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Unit IX : Prosperity and Depression (1919-1939)

Competency Goal 9: Prosperity and Depression (1919-1939) - The learner will appraise the economic, social, and political changes of the decades of "The Twenties" and "The Thirties."

Generalizations:

• An individual’s economic status may affect their political and economic priorities.
• The national government may increases its scope of power during times of crisis.
• An individual’s sense of identity can shape their social and cultural priorities.

Objectives

9.01 Elaborate on the cycle of economic boom and bust in the 1920's and 1930's.

Essential Questions:

• How did the economic, social, and political events of the early 1900s lead to the economic cycles of the twenties and thirties?
• How did the variations in the economy in the 1920s cause major changes in that decade and in the 1930s?
• How did early government reactions to the economic bust serve to worsen its effects?

Macro Concepts:

Leadership
Change

Micro Concepts:

Industrialization
Laissez-faire
Mechanization
Rugged individualism

Factual Content

Warren G. Harding
"Return to Normalcy"
Teapot Dome scandal
Albert Fall
Hawley-Smoot Tariff
Speculation
Buying on the margin
Mechanization
"Black Tuesday"
Herbert Hoover
Direct relief

9.02 Analyze the extent of prosperity for different segments of society during this period.

Essential Questions:

• How were different groups of people affected by the business cycles of the 1920s and 1930s?
• How do economic changes impact society?
• Why and how does economic prosperity vary so much from one segment of society to the next?

Macro Concepts:

Markets
Change

Micro Concepts:

Urbanization
Business cycle

Factual Content

Easy credit
Installment plan
Overproduction
Hoovervilles
Soup kitchens
Breadlines
Bonus Army
Dust Bowl

9.03 Analyze the significance of social, intellectual, and technological changes of lifestyles in the United States.

Essential Questions:

• How do technological and social changes impact American traditions?
• To what extent should the federal government attempt to effect economic and social change?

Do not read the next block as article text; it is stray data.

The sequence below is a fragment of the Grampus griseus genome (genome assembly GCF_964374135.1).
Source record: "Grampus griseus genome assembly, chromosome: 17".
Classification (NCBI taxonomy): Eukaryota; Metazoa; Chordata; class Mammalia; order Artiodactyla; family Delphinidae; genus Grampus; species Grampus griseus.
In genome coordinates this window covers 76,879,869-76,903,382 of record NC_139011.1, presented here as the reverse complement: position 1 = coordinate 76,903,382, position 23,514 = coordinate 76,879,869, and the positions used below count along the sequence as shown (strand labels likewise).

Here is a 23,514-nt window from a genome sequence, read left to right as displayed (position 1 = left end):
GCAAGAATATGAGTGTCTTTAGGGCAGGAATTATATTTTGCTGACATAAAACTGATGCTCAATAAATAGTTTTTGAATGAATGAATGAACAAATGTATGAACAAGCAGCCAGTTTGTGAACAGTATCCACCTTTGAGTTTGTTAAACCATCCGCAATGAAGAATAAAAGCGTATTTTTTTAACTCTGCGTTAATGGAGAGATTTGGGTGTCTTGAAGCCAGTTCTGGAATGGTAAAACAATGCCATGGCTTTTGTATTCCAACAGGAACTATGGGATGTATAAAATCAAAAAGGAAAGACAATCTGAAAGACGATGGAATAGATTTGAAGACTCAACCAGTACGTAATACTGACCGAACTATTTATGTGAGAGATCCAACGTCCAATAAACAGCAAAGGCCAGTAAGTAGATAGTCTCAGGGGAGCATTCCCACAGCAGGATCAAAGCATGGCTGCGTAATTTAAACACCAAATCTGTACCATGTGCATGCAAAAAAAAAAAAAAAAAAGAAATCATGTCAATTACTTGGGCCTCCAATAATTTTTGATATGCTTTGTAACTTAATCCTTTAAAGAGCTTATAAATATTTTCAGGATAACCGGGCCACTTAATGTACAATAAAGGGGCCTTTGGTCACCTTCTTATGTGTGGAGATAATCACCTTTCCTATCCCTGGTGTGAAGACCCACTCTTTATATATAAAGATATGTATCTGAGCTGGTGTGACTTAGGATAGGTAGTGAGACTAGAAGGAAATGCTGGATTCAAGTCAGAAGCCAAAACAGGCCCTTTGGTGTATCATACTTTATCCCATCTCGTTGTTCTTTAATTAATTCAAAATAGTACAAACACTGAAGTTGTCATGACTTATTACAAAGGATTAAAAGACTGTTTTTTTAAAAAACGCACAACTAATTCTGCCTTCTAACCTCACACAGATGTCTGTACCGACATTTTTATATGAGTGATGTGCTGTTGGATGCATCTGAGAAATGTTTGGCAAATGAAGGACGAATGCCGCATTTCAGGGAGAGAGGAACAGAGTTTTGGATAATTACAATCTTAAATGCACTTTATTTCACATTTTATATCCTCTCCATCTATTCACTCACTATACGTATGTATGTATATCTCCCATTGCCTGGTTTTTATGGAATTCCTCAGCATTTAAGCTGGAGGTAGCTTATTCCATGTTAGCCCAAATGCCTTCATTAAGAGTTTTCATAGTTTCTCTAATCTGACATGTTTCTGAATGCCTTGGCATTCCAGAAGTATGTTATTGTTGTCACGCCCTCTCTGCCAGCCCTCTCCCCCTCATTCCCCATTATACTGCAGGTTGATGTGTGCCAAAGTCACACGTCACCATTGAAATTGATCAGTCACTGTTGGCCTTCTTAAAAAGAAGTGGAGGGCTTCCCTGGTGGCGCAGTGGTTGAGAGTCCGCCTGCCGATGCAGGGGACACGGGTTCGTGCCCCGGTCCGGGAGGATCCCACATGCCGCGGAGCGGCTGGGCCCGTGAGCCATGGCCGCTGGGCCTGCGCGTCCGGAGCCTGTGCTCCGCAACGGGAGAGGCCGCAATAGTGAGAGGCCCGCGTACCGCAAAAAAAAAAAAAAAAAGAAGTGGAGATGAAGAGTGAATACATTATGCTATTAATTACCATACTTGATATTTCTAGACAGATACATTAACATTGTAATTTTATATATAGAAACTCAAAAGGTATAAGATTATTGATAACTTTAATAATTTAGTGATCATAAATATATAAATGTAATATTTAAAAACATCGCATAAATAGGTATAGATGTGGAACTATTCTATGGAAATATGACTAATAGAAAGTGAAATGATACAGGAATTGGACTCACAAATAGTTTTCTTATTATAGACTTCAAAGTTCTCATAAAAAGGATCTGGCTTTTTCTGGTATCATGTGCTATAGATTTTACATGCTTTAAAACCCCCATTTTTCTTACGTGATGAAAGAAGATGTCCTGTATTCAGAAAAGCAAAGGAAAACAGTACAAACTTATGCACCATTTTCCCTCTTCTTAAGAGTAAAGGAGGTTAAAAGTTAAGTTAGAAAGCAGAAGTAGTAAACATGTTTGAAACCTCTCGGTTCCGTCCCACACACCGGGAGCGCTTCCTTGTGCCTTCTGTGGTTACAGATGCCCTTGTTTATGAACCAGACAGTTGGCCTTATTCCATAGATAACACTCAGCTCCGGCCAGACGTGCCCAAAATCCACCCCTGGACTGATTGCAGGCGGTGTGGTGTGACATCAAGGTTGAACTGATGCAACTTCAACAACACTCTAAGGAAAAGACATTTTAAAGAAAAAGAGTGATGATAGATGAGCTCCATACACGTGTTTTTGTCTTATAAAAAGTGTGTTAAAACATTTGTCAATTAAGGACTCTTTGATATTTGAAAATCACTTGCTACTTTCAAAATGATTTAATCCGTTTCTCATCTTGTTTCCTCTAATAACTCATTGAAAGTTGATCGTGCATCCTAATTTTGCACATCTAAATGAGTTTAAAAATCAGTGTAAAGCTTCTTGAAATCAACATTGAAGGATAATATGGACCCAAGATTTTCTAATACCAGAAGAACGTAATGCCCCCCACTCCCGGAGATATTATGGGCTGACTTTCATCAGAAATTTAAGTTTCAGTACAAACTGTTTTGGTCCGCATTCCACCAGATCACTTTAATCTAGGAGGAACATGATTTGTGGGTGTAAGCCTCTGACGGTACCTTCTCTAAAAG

• What should the role of the federal government be in the economic and social lives of its citizens?
• What long term effects did the New Deal have on the United States?

Macro Concepts:

Change
Conflict
Communication
Innovation

Micro Concepts:

Technology
Consumerism

Factual Content

Jazz
Louis Armstrong
Silent and "talkies" films
"The Jazz Singer"
Lost Generation
F. Scott Fitzgerald
Ernest Hemingway
Sinclair Lewis
Speakeasies
Bootleggers
Babe Ruth
Charles Lindbergh
Automobiles
Market/advertising
Radio
FDR's "Fireside Chats"

9.04 Describe challenges to traditional practices in religion, race, and gender.

Essential Questions:

• How were government programs in the 1920s and 30s a challenge to traditional practices in religion, race, and gender?
• How does conflict promote change in a nation’s identity?
• To what degree did America experience social progress during the 1920s and 30s?
• How was America changed the 1920s and 30s?

Macro Concepts:

Equality
Conflict
Identity
Culture
Diversity

Micro Concepts:

Suffrage
Segregation
Fundamentalism
Gender

Factual Content

Ku Klux Klan
Harlem Renaissance
Langston Hughes
Zora Neal Hurston
Marcus Garvey
United Negro Improvement Association
“Back to Africa” Movement
National Association for the Advancement of Colored People (NAACP)
W.E.B. Dubois
1924 Native American Suffrage Act
Sacco and Vanzetti
Scopes Trial
Aimee Semple McPherson
Billy Sunday
Margaret Sanger
Flappers

9.05 Assess the impact of New Deal reforms in enlarging the role of the federal government in American life.

Essential Questions:

• How did the role of the federal government change during the 1920s ands 30s?
• Is it appropriate for the government to be involved in social and economic change?
• To what degree did America change positively or negatively during the 1920s and 30s?
• Why did citizens allow the federal government to increase its power during the Great Depression, and how did it impact the future of the
nation?

Macro Concepts:

Reform
Power
Change
Leadership
Innovation

Micro Concepts:

Federalism
Business cycle
Capitalism
Socialism

Factual Content

Deficit spending
Social Security
Civilian Conservation Corps (CCC)
Agricultural Adjustment Act (AAA)
Federal Deposit Insurance Corporation (FDIC)
Securities and Exchange Commission (SEC)
National Industrial Recovery Act (NIRA)
Public Works Administration (PWA)
Tennessee Valley Authority (TVA)
Works Progress Administration (WPA)
National Labor Relations Act (Wagner Act)
Fair Labor Standards Act
Father Charles Coughlin
Huey P. Long
Frances Perkins

Primary Sources:

Hard Times

1926-1950

Other Resources

Timeline

World War Cycle

Library of Congress Resources

Supplemental Readings

Digital History

USINFO

SPARKNOTES